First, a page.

Thursday, August 28, 2014

Shooting film

For the last several years anything "heritage" has become unbelievably popular and therefore has made its way to into the fishing world and most obviously it comes through in the current trends of fishing photography.   It would be difficult to not have seen crops of digital photos processed to look like film.  To get this effect, you either use VSCO filters or "crush the blacks" on your own.  I've had mixed feelings on this. I love it, I hate it, I love to hate it.

Regardless this trend inspired me to shoot on films.  I picked up two rolls of Porta 400 and a role of Fuji something or other.  It took me nearly an entire year to shoot the first role of Portra, which actually ended up being pretty interesting.  I enjoyed having 34 photos documenting trips from the year.  Because of the cost of the film and limited number of exposures I only took a handful of shots on each outing. Leaving me with a small curated library of past experiences (as opposed to several thousand crummy digital images hiding the few keepers.)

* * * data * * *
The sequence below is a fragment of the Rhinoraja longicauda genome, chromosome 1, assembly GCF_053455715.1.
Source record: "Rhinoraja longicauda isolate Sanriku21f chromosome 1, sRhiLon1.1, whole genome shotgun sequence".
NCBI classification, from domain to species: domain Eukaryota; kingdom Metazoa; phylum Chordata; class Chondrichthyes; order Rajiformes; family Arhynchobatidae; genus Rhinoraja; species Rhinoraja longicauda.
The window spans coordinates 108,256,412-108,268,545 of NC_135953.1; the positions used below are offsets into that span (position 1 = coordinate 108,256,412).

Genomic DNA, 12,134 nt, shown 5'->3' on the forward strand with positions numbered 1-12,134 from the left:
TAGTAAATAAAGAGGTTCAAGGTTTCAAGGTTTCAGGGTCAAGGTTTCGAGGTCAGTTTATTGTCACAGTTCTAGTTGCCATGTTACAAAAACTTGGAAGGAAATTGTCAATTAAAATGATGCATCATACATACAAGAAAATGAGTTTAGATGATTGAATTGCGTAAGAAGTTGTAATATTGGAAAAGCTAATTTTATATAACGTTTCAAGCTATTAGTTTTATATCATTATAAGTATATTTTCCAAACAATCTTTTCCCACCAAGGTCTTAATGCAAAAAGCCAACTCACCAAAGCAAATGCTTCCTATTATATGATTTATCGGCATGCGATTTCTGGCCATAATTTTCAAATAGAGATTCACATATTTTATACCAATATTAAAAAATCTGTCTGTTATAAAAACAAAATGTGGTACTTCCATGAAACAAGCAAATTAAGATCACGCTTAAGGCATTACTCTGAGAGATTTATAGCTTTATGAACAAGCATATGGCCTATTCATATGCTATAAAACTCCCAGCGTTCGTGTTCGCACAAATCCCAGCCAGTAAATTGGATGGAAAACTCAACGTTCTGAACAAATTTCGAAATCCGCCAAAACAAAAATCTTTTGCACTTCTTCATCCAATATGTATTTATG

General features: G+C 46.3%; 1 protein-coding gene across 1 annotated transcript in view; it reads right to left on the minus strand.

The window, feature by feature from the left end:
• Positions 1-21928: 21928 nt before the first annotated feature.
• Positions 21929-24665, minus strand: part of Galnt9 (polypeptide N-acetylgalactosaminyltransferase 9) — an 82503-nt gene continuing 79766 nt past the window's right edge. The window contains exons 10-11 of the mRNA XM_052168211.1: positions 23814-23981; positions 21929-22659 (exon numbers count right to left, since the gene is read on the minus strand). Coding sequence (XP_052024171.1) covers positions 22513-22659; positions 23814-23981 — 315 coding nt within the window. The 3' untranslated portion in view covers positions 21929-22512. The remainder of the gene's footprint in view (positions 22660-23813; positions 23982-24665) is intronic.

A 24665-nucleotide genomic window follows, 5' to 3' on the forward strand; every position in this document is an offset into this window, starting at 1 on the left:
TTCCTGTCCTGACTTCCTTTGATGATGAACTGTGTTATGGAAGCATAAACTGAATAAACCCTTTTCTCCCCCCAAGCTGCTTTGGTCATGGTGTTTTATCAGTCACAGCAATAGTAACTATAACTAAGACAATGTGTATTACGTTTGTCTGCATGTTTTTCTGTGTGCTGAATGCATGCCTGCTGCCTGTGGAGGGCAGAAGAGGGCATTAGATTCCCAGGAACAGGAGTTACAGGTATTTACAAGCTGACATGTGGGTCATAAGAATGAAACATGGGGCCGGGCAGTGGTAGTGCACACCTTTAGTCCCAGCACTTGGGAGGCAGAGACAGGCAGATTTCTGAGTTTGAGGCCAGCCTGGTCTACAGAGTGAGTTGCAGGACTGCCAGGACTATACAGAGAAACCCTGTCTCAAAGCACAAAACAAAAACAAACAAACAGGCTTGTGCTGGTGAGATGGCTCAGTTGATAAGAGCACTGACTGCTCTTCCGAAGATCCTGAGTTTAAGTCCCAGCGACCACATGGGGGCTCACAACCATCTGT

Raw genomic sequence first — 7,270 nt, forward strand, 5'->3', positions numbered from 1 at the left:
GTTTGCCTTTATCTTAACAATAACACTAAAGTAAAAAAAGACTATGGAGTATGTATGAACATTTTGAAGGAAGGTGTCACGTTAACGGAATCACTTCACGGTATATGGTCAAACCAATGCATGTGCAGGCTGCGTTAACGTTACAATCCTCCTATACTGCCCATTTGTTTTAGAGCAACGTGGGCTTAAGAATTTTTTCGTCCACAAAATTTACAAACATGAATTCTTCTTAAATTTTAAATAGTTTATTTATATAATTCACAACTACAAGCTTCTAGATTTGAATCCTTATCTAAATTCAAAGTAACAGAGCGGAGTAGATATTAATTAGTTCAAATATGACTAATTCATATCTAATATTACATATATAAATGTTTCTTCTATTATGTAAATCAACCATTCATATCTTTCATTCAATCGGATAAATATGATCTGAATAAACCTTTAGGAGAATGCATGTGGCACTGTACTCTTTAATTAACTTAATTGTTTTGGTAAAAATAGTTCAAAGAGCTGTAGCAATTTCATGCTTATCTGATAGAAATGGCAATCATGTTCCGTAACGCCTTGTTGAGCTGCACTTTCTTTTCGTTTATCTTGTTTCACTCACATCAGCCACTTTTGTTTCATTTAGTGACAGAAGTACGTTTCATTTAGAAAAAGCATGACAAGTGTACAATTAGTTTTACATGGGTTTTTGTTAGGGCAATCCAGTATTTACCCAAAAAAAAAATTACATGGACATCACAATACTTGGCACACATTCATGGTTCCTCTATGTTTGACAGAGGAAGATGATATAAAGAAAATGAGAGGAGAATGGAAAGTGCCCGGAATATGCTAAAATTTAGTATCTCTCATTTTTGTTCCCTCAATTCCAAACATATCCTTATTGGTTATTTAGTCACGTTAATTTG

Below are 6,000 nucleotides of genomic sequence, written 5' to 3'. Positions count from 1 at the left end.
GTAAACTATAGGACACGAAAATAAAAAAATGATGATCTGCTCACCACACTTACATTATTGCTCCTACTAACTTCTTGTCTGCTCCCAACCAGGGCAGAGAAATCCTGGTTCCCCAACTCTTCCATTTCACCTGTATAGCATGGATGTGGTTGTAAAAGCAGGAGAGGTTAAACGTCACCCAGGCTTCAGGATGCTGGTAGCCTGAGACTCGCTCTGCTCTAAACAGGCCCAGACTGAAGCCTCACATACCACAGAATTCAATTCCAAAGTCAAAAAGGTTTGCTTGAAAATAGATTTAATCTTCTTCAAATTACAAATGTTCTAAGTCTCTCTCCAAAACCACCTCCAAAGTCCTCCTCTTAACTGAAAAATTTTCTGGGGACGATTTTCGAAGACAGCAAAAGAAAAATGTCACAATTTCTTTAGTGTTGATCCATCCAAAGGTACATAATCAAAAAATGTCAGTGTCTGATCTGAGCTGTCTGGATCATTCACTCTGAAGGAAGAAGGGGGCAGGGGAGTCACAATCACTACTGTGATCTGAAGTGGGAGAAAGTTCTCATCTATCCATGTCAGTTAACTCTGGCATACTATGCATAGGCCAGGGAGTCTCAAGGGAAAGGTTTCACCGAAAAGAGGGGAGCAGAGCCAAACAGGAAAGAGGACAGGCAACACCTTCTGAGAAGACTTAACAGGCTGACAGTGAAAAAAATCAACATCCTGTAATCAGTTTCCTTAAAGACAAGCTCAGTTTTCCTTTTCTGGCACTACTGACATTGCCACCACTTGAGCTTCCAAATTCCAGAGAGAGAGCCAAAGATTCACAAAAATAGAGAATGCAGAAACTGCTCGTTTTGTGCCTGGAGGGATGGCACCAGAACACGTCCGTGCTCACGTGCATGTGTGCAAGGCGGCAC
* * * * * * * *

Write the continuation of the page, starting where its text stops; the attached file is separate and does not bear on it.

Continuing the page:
All photos were shot with a rebel gII, 50mm F1.4, Portra 400 . . .



Swing on the Salmon


 Waiting on the Salmon


It got colder


 Actual vignette.

 Silver fox in Grand Teton National Park


Swollen creek in Grand Teton National Park
Admiring the Grand Teton




Here is my take away.  My 40D has horrible dynamic range compared to film.  Film is expensive to use these days, roll of Portra was about $10 developing and scanning was another $20.  Portability was great, smaller and lighter camera body and the 50mm lens is a lot more useful when there is no crop factor.

-Csquad

1 comment:

  1. Nice Work Mr. Jergens, good to see you posting once in a while.
    Floatfisher

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